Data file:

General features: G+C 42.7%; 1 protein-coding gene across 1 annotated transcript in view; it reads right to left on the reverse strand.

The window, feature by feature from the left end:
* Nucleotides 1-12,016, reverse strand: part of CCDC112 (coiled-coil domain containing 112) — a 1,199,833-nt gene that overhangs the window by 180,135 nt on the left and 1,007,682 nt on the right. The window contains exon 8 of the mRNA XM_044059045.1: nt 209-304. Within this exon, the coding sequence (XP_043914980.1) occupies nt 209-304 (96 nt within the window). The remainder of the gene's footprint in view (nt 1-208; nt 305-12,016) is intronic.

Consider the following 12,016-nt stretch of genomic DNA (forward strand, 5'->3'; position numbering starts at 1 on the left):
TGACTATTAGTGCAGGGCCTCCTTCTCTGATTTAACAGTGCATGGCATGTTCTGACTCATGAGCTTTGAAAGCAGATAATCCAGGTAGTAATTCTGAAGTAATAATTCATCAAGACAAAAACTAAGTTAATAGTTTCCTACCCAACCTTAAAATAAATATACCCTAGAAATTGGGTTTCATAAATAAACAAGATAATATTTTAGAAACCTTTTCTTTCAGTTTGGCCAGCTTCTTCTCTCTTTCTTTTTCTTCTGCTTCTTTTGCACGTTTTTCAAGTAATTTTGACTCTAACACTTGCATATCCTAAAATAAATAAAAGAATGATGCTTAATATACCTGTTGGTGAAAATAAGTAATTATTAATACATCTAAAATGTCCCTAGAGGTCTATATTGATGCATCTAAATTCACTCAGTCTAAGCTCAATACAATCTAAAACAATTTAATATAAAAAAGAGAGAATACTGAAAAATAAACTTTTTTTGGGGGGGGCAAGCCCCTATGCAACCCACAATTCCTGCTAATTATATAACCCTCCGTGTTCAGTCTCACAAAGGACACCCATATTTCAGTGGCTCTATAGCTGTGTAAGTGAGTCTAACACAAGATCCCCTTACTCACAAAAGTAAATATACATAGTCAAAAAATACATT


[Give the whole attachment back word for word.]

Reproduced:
General features: G+C 42.7%; 1 protein-coding gene across 1 annotated transcript in view; it reads right to left on the reverse strand.

The window, feature by feature from the left end:
* Nucleotides 1-12,016, reverse strand: part of CCDC112 (coiled-coil domain containing 112) — a 1,199,833-nt gene that overhangs the window by 180,135 nt on the left and 1,007,682 nt on the right. The window contains exon 8 of the mRNA XM_044059045.1: nt 209-304. Within this exon, the coding sequence (XP_043914980.1) occupies nt 209-304 (96 nt within the window). The remainder of the gene's footprint in view (nt 1-208; nt 305-12,016) is intronic.

Consider the following 12,016-nt stretch of genomic DNA (forward strand, 5'->3'; position numbering starts at 1 on the left):
TGACTATTAGTGCAGGGCCTCCTTCTCTGATTTAACAGTGCATGGCATGTTCTGACTCATGAGCTTTGAAAGCAGATAATCCAGGTAGTAATTCTGAAGTAATAATTCATCAAGACAAAAACTAAGTTAATAGTTTCCTACCCAACCTTAAAATAAATATACCCTAGAAATTGGGTTTCATAAATAAACAAGATAATATTTTAGAAACCTTTTCTTTCAGTTTGGCCAGCTTCTTCTCTCTTTCTTTTTCTTCTGCTTCTTTTGCACGTTTTTCAAGTAATTTTGACTCTAACACTTGCATATCCTAAAATAAATAAAAGAATGATGCTTAATATACCTGTTGGTGAAAATAAGTAATTATTAATACATCTAAAATGTCCCTAGAGGTCTATATTGATGCATCTAAATTCACTCAGTCTAAGCTCAATACAATCTAAAACAATTTAATATAAAAAAGAGAGAATACTGAAAAATAAACTTTTTTTGGGGGGGGCAAGCCCCTATGCAACCCACAATTCCTGCTAATTATATAACCCTCCGTGTTCAGTCTCACAAAGGACACCCATATTTCAGTGGCTCTATAGCTGTGTAAGTGAGTCTAACACAAGATCCCCTTACTCACAAAAGTAAATATACATAGTCAAAAAATACATT